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This document delineates the steps necessary to perform a clean installation of Proxmox Virtual Environment on a host device using a USB drive as the installation media.
This document assumes the device POSTs successfully with no errors and that the device meets the minimum requirements for Proxmox VE.
Step 1 – Creating Installation Media Using Etcher
To create the installation media, we will be assuming the USB drive will be flashed from a Microsoft Windows workstation or a Linux workstation with a distribution based on Debian/Ubuntu.
Download and install Balena Etcher from this link.
Download the desired version of the Proxmox VE installation ISO from this link.
Connect the USB drive to your workstation.
Select the USB drive from the drive list, then select the ISO to flash to the device.
Browse to and select the Proxmox VE installation ISO.
Click Flash! When done, you are ready to plug the USB drive into your intended host.
Step 2 – Booting to the USB Drive
Connect the USB drive to your intended host while it is powered off.
Immediately after power on and POST, we will need to boot from the USB drive. Every equipment manufacturer does this differnetly. For most Dell desktop systems, F12 will be the key to strike. For most HP desktop systems, F8 will be the key to strike. For most Lenovo desktop systems, Esc is the key to strike. Server hardware will vary from vendor to vendor as well.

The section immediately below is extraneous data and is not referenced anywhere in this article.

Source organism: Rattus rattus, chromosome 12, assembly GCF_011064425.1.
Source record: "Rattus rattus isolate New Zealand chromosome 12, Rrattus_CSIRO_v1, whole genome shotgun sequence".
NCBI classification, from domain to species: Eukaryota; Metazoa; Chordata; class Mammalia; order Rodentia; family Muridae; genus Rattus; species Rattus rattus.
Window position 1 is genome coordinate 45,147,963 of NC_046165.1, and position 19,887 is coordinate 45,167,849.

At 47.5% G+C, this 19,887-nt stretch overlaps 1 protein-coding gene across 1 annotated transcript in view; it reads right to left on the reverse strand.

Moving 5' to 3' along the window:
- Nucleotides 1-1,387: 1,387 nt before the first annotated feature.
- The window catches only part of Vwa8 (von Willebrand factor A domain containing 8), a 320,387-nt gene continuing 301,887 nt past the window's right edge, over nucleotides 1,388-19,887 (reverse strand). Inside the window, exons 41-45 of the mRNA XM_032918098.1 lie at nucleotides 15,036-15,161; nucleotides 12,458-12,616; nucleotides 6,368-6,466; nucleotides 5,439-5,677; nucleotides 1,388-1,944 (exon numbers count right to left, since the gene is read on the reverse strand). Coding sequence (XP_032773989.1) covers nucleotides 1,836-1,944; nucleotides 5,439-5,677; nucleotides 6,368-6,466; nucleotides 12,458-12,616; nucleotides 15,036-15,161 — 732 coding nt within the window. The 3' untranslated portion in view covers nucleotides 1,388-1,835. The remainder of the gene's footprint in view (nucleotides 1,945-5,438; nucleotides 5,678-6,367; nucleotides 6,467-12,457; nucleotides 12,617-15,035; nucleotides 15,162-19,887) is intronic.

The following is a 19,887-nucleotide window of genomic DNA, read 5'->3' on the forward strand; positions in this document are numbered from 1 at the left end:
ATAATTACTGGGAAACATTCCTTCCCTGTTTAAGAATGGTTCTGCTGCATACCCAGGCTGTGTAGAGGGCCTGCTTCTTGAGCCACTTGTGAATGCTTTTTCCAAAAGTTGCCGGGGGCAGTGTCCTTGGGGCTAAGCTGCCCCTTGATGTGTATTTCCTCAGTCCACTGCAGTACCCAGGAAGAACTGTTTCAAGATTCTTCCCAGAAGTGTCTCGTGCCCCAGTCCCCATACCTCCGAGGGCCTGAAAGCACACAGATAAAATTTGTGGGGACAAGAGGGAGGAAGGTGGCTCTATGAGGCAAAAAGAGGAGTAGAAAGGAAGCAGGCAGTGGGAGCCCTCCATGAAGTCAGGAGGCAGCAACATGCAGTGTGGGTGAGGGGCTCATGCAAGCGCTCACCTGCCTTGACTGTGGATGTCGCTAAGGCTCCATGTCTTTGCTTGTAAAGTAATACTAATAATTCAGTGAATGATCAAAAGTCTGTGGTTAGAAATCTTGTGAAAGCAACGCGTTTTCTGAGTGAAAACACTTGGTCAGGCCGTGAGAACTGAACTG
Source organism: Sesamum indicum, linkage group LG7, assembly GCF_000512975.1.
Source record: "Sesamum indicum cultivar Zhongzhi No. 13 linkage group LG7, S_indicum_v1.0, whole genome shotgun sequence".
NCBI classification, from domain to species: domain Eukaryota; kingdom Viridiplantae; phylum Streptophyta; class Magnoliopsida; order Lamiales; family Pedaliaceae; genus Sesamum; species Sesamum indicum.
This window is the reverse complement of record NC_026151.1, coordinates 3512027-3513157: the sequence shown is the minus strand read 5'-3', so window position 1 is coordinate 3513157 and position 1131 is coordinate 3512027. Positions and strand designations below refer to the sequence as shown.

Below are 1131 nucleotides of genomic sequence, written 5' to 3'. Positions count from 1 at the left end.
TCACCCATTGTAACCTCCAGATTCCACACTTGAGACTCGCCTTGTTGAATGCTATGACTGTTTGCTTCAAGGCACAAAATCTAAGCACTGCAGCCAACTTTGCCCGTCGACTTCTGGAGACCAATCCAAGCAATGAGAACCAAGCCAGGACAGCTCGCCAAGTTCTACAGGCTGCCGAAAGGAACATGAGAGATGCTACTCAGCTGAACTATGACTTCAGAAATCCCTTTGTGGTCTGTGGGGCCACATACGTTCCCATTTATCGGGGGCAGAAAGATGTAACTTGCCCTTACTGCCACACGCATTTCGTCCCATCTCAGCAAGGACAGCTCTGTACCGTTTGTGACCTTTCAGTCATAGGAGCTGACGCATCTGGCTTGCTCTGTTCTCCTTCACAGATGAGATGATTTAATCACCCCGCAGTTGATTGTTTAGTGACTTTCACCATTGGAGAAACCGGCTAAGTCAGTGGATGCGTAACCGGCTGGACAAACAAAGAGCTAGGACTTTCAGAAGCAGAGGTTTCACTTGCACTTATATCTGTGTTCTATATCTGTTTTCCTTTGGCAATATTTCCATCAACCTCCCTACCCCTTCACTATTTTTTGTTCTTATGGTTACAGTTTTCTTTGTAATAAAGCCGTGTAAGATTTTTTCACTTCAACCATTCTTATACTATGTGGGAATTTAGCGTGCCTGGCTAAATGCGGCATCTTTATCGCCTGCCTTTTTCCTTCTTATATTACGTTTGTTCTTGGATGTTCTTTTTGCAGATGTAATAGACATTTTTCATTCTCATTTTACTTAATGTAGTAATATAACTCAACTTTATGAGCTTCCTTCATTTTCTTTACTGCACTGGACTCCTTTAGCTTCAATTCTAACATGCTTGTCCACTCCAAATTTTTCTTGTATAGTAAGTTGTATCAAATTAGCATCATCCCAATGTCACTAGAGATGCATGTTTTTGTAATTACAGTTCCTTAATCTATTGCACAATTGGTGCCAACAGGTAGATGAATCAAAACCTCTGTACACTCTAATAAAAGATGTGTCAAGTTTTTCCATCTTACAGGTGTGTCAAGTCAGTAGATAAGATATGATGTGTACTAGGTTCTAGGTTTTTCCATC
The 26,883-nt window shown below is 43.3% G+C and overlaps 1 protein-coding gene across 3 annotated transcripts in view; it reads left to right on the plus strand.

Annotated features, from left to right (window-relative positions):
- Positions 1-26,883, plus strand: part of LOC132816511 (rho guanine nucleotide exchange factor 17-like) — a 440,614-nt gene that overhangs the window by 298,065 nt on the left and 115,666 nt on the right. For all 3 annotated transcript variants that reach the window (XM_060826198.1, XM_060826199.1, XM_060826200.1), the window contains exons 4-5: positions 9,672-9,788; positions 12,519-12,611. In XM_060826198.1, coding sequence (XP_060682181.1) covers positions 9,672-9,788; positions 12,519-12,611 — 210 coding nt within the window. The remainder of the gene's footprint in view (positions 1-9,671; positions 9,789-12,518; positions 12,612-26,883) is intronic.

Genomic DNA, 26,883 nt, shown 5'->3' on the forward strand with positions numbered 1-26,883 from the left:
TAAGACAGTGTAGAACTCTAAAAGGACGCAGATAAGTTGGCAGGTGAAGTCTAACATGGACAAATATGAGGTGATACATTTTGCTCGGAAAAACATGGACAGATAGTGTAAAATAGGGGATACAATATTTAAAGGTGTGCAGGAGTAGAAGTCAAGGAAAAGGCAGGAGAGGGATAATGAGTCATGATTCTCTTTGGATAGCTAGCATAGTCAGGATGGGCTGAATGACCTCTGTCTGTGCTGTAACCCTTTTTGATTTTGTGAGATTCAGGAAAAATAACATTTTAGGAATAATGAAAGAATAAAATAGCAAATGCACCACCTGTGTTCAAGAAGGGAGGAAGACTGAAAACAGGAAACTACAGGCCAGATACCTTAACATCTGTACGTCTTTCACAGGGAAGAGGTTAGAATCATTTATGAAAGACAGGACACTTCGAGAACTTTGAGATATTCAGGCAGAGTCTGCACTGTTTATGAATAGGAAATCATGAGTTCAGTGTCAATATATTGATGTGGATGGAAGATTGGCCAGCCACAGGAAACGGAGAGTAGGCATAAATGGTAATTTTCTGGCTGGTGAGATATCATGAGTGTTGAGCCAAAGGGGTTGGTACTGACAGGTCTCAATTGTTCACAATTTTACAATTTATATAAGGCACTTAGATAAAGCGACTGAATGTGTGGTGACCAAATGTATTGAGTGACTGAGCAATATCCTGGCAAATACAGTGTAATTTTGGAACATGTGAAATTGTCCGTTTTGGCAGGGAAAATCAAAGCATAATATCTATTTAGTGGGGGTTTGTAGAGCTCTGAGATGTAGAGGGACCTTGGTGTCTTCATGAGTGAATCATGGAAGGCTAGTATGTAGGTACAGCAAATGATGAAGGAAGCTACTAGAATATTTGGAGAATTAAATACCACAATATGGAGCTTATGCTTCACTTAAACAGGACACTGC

Power on your intended host and use the appropriate keystroke to bring up the one-time boot menu, then select the USB drive.
Step 3 – Installation of Proxmox VE
Once the Proxmox GRUB installer loads, select Installation (Debug) and strike Enter on the keyboard. A black console screen will appear and the installer will check for attached installation media.
When the console gives the option to exit or strike Ctrl+D to continue installation, strike Ctrl+D.
Do note that you must use the debug install option first otherwise the installation will fail.
You may have to strike Ctrl+D a second time.
The screen will again display the Proxmox VE installer and move you through a series of prompts. Follow the prompts to assign timezone, select the hard disk device to which you’d like to install the system, configure host network settings, root user, etc.
When you reach the end of the installation process, you will be instructed to reboot the host and point another workstation’s web browser to the host URL, which will be the IPv4 address of the host on port 8006 using HTTPS. (Example: https://192.168.0.100:8006).
Step 4 – First Run
Once the host has rebooted, your web browser should be able to reach the web portal for your Proxmox host. Log in using the root credential you created during the installation process. The authentication type should be Linux PAM.
You are now able to configure your virtual environment with storage and start spinning up virtual machines and containers.
Additional information on installing the Proxmox Virtual Environment can be found here:
This document will delineate the steps necessary to work around a situation where your Proxmox cluster will not allow you to interact with it due to lack of quorum between the hosts.
This document assumes that the nodes in the cluster are all online with proper certificates, network connectivity, and that the administrator intents to properly resolve the quorum issue following these steps.
This guide is not intended to be a permanent solution, but rather a work-around.
This occurs when the cluster quorum is not configured correctly –or– when a cluster member is offline. The intended function of the cluster is to not work if the quorum does not receive the adequate number of votes from the cluster to begin. You can manually set the number of expected quorum.